“Now you cite a study.  There are six other studies that looked at the study you describe and say it’s completely wrong.”

Still, dueling statistics are better than dueling platitudes, and the new format successfully allowed a civil discussion of important issues.  Even numbers that the opposing candidate questions are better than no numbers at all.


Let’s be honest, moderator Jim Lehrer got cut off.  A lot.  As much as the new format allowed for a more in-depth discussion of the issues, it also made the candidates less accountable for going over time.  Jim Lehrer tried to tell the candidates their time was over, but often failed to stop them from continuing.  At one point, Lehrer told Obama his two minutes were up, but received this in reply:

“No, I think I had five seconds before you interrupted me.”

Obama continued making his point, and talked for much longer than five seconds.  The time inaccuracies added up, and Obama’s cumulative speaking time was considerably longer than Romney’s for the vast majority of the debate.


While both candidates tamed their attacks, Romney seemed to edge Obama out on the war of rhetoric.  Romney brought some new explanations to the table when talking about his proposed policies.  While Obama tried to bring some relatively new proposals into the discussion, Americans are already well versed with most of his policies.  Thus, Obama sounded trite whereas Romney sounded fresh.

Also interesting was that Romney appeared to move his rhetoric to the center.  While he governed as a moderate Republican in the traditionally liberal state of Massachusetts, Romney has espoused many conservative opinions so far on the campaign trail.  As an appeal to independent voters, this move made a lot of sense.  Romney’s poor position in the polls going into the debate proved that he can not solely rely on his base to win.

Romney also took a more combative tone towards Obama.  While both argued their respective stances well, Romney was able to more successfully put Obama on the defensive.  Not only did this happen with the actual verbal argument, but it also happened physically.  Romney often spoke facing Obama, whereas Obama rarely looked at Romney while speaking.


The general consensus in our liveblog last night was that Romney won.  However, Romney did not win a landslide victory.  Considerably behind in current polls, Romney needs a great deal of positive momentum.  His strong performance last night may help him a little, but he is unlikely to regain all of his lost ground.  Obama’s goal last night was to play it safe, and even though this tactic may have hurt his debate performance slightly, Obama should not expect to receive a large scale punishment in the polls.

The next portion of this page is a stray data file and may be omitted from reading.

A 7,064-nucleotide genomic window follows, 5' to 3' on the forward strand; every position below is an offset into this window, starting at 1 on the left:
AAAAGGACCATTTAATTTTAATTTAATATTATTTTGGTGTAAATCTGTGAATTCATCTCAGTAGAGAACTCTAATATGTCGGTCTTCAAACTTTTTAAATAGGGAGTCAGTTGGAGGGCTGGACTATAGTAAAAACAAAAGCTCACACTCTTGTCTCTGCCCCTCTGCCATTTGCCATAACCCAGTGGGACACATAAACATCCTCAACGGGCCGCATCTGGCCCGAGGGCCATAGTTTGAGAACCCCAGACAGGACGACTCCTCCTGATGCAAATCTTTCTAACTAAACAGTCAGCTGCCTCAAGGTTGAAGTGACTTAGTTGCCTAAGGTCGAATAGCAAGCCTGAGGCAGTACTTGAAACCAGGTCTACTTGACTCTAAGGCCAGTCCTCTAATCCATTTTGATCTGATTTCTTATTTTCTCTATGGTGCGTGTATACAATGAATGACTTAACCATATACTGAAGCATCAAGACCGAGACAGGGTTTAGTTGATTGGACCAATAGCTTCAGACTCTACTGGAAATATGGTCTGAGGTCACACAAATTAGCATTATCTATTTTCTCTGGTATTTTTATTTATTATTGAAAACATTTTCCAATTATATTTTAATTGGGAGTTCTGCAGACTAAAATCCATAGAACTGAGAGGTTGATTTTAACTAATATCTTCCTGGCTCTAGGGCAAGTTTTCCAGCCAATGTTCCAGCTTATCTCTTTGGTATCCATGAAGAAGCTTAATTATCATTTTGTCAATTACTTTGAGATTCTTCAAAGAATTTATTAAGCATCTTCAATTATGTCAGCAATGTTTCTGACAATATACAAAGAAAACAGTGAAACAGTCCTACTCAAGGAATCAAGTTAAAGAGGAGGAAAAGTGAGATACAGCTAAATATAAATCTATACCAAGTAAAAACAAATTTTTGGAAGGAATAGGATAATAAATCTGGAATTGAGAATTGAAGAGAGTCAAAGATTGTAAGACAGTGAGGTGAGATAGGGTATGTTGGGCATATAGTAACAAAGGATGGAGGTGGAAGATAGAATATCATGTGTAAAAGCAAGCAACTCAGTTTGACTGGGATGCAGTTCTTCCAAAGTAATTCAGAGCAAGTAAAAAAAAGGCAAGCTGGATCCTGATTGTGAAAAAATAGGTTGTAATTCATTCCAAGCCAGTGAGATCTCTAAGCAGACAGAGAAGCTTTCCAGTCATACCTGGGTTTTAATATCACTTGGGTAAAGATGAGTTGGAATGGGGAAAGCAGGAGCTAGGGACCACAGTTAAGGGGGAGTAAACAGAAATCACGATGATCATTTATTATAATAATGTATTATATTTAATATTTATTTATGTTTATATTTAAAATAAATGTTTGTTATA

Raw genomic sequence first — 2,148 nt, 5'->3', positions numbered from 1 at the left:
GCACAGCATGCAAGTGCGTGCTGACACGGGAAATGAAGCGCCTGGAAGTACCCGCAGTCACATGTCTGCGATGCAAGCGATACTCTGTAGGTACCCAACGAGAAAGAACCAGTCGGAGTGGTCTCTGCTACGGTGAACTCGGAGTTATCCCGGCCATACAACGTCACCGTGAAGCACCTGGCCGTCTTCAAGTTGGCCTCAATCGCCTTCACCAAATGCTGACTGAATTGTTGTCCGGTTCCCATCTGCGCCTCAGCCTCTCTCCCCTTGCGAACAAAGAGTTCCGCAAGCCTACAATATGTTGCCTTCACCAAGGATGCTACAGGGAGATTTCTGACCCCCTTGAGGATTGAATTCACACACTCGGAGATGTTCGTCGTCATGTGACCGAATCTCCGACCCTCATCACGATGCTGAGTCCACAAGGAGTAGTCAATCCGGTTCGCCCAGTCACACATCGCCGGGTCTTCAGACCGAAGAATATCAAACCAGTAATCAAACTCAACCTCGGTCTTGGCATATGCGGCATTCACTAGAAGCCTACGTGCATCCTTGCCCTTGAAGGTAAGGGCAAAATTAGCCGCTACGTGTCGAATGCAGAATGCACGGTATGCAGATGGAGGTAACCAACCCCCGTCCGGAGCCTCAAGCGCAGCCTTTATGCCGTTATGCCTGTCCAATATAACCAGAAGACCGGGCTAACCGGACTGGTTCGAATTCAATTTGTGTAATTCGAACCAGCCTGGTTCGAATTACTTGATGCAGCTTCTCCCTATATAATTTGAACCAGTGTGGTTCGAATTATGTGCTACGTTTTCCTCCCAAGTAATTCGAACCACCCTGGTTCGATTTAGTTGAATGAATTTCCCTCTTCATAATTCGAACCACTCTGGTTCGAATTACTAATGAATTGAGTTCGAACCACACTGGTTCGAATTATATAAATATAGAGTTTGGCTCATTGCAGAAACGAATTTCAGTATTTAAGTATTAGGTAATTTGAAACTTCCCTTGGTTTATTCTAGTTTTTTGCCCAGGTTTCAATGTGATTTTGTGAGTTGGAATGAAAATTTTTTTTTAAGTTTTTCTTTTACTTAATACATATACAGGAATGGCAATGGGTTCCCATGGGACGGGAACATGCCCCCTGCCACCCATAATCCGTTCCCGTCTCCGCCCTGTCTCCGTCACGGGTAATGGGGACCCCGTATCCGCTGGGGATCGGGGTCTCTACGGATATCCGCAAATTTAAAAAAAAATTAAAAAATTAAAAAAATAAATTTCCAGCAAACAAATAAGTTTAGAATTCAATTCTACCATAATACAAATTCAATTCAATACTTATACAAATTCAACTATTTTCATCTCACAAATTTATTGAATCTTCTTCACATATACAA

Romney may have won the battle, but Obama remains slightly ahead overall.  Still, with three debates to go, there is still some time for Romney to play catch up.


Filed under Domestic, Election 2012
Oct 4, 2012

State of The Election


The weeks before Election Day are looking awfully numbered.  Although the race between President Obama and Mitt Romney was rather close for much of the summer, the fall has brought a decided advantage for Mr. Obama.  It all started with the party conventions.  Both candidates received a burst of increased support from their party’s convention.  However, the Democrats held their convention second, blocking much of Romney’s momentum and having the opportunity to rebut the Republicans on many issues.  For this reason, Obama’s convention bounce has lasted much longer than Romney’s did.

Unfortunately for the Republican camp, the bad news does not end there.  The release of a candid video showing Romney speaking to attendees at a high-cost fundraiser has garnered the Republican candidate a heap of bad press.  In the video, Romney says that it is not his job to worry about the 47% of Americans who do not pay income tax.  The controversy surrounding this sound bite has distracted the Romney campaign and has hurt Romney in his attempts to relate to voters.

Of course, the effects of Romney’s rocky last few weeks go deeper than this.  A noticeable shift towards Mr. Obama has occurred in polling on both the national and state level.  As crucial states such as Florida and Ohio appear to be slipping away from Romney, his electoral math becomes more and more complicated.  We here at RantAWeek examined the electoral math back in April, and we still stand behind our conclusion that the most reasonable Romney win forces him to take both Florida and Ohio.  This means that if the election were held today, polls show a fairly dismal case for the Romney camp.

But the election is not today, meaning that Romney still has the opportunity to play catch-up.  There are a variety of ways for him to rebound in the polls.  However, many of these ways are beyond his control.  Bad economic data is possible, but not guaranteed.  An Obama gaffe is also possible, but shouldn’t be counted on.

This does not mean Romney is helpless.  A strong performance at the debates – the first is October 3rd – could help him gain positive momentum.  Additionally, Romney can benefit himself by putting an increased focus on the issues and policy.  By doing so, he can help put his gaffes behind him and relaunch a rhetorical offensive against Obama’s views.

Romney is certainly in an underdog position right now.  A combination of controllable and uncontrollable factors determine whether he will be able to make up lost ground.  And with election day rapidly approaching, that lost ground needs to be made up rather quickly.

Filed under Domestic, Election 2012
Sep 26, 2012